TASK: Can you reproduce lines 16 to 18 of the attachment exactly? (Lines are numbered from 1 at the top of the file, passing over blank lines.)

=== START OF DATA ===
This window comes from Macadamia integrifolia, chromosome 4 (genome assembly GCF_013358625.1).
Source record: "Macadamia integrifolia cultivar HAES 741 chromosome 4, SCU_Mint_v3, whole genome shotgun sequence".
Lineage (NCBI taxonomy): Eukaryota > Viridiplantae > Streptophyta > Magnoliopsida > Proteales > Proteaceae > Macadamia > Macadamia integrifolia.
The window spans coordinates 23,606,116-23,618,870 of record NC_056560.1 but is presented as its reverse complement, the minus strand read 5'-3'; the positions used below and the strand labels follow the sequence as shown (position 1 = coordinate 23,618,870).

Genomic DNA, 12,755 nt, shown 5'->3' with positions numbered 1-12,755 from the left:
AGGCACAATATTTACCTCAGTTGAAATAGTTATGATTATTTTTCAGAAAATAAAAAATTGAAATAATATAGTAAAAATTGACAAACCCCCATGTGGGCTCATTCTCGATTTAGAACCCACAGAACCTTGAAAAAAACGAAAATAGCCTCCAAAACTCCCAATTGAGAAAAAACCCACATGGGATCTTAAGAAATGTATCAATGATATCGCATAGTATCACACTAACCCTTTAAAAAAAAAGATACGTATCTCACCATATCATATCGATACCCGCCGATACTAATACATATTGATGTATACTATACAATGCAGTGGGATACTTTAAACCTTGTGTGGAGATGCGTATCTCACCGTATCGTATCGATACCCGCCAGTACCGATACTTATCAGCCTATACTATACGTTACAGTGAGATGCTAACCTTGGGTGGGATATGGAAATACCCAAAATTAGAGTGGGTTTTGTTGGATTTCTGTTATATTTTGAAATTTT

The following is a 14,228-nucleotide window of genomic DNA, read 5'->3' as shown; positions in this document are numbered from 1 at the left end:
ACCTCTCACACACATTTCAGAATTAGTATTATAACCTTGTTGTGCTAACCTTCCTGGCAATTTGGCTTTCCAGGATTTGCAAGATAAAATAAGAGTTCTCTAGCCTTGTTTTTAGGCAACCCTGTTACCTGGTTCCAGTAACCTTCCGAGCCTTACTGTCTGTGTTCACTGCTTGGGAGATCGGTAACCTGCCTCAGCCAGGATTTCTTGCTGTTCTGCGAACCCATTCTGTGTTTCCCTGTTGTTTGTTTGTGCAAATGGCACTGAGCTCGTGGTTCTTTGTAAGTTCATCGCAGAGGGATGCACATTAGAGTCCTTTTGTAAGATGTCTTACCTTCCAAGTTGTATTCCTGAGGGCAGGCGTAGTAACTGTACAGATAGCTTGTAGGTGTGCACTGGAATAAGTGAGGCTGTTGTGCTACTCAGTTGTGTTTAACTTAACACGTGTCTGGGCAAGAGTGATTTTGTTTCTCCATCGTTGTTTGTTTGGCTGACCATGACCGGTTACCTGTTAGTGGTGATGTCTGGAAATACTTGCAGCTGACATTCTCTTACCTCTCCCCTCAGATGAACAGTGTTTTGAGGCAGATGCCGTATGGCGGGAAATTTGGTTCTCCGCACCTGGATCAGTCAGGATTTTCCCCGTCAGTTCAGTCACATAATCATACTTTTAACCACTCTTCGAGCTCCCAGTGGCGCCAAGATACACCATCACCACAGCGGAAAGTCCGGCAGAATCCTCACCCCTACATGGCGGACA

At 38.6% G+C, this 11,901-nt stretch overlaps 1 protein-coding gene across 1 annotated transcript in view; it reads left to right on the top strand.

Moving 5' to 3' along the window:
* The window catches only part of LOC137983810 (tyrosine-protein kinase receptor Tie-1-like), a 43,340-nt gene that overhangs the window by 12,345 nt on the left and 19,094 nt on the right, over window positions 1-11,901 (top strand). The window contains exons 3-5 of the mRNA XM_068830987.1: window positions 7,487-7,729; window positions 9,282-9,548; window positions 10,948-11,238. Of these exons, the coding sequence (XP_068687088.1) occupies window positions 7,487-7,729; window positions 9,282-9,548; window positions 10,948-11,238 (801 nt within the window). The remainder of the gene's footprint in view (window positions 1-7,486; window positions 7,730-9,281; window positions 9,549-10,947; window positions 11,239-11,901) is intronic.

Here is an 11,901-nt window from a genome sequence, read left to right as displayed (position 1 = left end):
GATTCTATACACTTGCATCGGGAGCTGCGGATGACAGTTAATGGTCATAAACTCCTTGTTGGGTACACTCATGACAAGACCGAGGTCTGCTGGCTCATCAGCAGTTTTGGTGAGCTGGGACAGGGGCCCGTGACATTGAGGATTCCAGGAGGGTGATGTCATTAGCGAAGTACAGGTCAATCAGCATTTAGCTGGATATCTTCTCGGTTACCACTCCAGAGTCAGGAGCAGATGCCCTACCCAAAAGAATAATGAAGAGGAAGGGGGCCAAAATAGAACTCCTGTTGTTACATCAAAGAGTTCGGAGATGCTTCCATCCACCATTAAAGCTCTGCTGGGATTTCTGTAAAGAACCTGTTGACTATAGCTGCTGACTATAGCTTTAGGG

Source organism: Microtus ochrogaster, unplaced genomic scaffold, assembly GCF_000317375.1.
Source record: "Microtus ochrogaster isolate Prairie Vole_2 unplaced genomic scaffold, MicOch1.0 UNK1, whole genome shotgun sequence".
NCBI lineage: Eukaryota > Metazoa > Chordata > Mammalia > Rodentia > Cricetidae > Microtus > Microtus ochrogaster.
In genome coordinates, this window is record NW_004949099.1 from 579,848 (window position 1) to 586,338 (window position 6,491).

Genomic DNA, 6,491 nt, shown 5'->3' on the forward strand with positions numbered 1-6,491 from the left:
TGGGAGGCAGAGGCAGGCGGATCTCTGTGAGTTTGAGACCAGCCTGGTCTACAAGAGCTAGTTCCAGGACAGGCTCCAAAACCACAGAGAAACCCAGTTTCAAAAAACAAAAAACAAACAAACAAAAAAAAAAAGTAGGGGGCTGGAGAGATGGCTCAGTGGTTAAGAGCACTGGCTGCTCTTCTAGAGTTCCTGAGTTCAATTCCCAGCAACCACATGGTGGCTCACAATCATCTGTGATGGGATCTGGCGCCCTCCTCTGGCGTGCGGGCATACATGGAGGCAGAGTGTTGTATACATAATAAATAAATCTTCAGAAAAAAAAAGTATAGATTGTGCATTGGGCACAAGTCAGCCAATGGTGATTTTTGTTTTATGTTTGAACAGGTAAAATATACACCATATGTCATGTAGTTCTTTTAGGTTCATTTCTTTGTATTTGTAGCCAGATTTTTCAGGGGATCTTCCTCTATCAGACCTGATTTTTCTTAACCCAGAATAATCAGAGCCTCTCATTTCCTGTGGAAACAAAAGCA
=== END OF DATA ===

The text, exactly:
NCBI lineage: Eukaryota > Metazoa > Chordata > Mammalia > Rodentia > Cricetidae > Microtus > Microtus ochrogaster.
In genome coordinates, this window is record NW_004949099.1 from 579,848 (window position 1) to 586,338 (window position 6,491).

Genomic DNA, 6,491 nt, shown 5'->3' on the forward strand with positions numbered 1-6,491 from the left: